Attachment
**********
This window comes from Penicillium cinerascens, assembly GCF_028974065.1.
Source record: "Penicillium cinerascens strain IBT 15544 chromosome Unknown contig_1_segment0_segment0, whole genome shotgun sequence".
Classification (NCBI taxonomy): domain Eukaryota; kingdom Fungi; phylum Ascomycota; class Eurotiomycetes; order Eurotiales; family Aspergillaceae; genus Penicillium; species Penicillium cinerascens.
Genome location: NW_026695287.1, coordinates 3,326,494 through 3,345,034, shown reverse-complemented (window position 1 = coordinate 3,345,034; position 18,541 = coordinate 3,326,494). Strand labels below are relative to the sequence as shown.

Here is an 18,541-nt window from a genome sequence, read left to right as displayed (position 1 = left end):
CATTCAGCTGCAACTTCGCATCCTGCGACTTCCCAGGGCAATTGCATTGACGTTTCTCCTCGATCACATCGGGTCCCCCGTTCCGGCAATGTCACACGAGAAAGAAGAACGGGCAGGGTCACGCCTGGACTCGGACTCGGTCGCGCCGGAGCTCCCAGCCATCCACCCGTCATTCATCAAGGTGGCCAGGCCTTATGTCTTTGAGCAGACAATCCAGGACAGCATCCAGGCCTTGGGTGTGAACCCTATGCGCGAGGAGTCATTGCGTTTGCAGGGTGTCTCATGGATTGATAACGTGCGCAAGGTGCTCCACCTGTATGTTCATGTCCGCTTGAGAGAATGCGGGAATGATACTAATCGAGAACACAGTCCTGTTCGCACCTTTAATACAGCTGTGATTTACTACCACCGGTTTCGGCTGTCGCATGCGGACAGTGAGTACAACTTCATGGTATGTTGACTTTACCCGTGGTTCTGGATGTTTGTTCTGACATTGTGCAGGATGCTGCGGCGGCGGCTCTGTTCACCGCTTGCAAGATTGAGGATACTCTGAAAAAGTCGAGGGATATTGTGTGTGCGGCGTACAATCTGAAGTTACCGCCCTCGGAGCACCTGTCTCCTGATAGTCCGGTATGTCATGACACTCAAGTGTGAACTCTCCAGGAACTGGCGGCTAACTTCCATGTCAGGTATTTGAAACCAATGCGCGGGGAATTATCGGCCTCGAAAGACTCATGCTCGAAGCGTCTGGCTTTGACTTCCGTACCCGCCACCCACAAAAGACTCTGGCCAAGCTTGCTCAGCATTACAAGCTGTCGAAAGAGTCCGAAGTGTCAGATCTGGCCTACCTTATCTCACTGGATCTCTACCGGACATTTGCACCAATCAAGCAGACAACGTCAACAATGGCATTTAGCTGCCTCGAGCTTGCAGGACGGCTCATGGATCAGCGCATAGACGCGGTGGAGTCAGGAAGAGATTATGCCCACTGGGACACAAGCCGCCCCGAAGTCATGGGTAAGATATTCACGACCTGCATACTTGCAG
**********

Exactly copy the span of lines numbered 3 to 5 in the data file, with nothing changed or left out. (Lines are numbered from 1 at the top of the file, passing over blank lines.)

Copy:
Classification (NCBI taxonomy): domain Eukaryota; kingdom Fungi; phylum Ascomycota; class Eurotiomycetes; order Eurotiales; family Aspergillaceae; genus Penicillium; species Penicillium cinerascens.
Genome location: NW_026695287.1, coordinates 3,326,494 through 3,345,034, shown reverse-complemented (window position 1 = coordinate 3,345,034; position 18,541 = coordinate 3,326,494). Strand labels below are relative to the sequence as shown.

Here is an 18,541-nt window from a genome sequence, read left to right as displayed (position 1 = left end):